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HHS seniors prepare for life after graduation PDF Print E-mail
Written by Chris Lee   

By the time students reach the all important senior year of high school, big choices need to be made for what life will be like after receiving their high school diploma.

At HHS, seniors are busy filling out scholarship applications, applying to colleges and planning college visits.

HHS guidance counselor Summer Maloney has been working with students to help them meet deadlines and prepare for life after HHS. Seniors were encouraged at the beginning of the school year to start thinking about their plans after high school, if they hadn’t already.

Every student is different. Many know where they want to go well before beginning their senior year. Others don’t know until later in the year which is perfectly acceptable.

Seniors, for the most part, are beginning to wrap up their plans, according to Maloney. The final period of each school day is spent in Individual Career and Academic Plan (ICAP) and helps students prepare for college and life after high school.

Local scholarship packet deadlines were this week and other scholarship deadlines have either passed or loom in the near future, Maloney said.

Juniors and seniors are encouraged to take the week when underclassmen are taking CSAP tests, to visit colleges. Testing this year will be held March 14-17.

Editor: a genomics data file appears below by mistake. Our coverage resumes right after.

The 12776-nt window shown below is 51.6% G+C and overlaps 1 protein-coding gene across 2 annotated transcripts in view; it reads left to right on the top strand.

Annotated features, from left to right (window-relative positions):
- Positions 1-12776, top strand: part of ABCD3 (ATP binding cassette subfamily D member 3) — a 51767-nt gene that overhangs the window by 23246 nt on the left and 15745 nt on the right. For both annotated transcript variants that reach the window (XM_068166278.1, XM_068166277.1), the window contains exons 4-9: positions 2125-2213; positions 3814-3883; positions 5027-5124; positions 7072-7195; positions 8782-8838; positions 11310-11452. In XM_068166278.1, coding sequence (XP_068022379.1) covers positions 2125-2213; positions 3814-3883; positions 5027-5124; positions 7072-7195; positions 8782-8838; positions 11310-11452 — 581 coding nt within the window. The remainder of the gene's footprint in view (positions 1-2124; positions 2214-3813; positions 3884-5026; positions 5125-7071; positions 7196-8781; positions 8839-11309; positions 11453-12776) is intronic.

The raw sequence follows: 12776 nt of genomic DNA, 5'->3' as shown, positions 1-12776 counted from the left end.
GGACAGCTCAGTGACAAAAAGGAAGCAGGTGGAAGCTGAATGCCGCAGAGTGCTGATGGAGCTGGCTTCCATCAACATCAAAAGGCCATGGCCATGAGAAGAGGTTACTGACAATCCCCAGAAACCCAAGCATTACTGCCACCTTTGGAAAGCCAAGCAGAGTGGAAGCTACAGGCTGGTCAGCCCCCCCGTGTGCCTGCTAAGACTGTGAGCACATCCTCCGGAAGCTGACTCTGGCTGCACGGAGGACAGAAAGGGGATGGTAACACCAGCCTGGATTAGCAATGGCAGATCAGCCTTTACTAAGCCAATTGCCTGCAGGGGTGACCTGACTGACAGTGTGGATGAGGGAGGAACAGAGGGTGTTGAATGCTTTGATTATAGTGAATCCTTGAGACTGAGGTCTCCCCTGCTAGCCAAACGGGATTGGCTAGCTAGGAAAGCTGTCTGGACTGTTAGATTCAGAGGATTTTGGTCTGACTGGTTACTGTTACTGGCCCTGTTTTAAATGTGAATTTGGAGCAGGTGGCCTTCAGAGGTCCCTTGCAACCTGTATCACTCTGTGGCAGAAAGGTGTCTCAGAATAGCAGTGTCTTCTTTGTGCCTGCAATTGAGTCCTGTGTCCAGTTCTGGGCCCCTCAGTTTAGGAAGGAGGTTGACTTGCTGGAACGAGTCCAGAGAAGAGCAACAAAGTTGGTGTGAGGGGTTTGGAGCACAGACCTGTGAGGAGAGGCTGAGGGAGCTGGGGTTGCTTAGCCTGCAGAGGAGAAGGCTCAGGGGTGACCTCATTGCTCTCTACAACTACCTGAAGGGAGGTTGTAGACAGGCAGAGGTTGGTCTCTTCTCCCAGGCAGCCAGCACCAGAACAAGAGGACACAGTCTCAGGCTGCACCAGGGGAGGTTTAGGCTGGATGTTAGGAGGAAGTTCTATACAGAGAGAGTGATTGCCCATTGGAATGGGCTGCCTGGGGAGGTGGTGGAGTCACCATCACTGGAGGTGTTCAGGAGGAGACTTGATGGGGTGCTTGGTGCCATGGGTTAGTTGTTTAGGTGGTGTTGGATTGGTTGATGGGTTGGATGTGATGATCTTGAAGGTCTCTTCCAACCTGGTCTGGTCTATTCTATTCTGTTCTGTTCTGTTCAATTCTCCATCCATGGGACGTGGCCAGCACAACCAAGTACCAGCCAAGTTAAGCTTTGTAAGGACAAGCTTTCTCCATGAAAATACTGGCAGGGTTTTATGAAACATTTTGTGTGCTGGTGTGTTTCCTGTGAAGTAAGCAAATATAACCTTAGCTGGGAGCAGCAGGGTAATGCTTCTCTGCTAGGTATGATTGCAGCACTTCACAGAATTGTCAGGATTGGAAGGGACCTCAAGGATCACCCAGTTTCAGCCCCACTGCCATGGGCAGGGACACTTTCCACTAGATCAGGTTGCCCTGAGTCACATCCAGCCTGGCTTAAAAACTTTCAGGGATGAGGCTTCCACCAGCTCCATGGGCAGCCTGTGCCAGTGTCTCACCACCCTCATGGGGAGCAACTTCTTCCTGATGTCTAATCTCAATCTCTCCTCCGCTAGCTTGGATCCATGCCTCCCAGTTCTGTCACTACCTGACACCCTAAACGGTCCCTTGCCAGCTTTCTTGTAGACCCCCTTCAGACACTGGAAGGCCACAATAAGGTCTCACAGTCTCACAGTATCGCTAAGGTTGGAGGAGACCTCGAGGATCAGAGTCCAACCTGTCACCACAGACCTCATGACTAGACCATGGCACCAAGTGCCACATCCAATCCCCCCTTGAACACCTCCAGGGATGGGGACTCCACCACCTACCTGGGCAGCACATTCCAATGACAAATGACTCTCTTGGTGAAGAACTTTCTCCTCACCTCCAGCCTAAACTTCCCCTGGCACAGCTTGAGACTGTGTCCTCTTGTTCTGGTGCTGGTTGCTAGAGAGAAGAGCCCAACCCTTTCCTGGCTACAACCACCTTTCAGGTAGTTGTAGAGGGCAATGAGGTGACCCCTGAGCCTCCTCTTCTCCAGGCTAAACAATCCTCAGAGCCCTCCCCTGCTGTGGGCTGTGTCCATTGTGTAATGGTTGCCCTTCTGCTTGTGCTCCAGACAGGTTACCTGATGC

Another important piece of the college application process is the FAFSA (Free Application for Federal Student Aid).

As an office of the U.S. Department of Education, Federal Student Aid ensures that all eligible individuals can benefit from federally funded financial assistance for education beyond high school. “We consistently champion the promise of postsecondary education to all Americans—and its value to our society,” their website says.

HHS senior Chantel Rafert said she has known for a while that she wants to attend the Fashion Institute of Design and Merchandising in California to study interior design. She recently visited the school and is looking forward to getting started. Rafert began the search as a junior and also looked at Rocky Mountain School of Art and Design in Denver.

She said the school in California has a high placement percentage after graduation which was a factor that helped draw her in. Another incentive is a full-ride scholarship offered to one student in each major. She is currently in the process of completing that application, among other area scholarships.

She hopes to obtain an associate degree after two years and begin working and possibly owning her own business.

Christa Durbin has looked at a few Colorado schools and plans to attend Northeastern Junior College in Sterling to major in elementary education. After obtaining her associate degree from NJC, she will stay in Sterling and complete her bachelor’s through Colorado Christian University.

Durbin said filling out scholarship applications has been difficult. “It’s really stressful because you’re doing all this work and you don’t even know if you’re going to get the scholarship,” she said.

Meeting new people and experiencing the college life are two reasons why Rafert and Durbin are excited about college.

The two are just a small sample from the class of 2011 preparing for life after high school. Their classmates are in the same boat of finishing school and scholarship applications, college visits and preparing for graduation.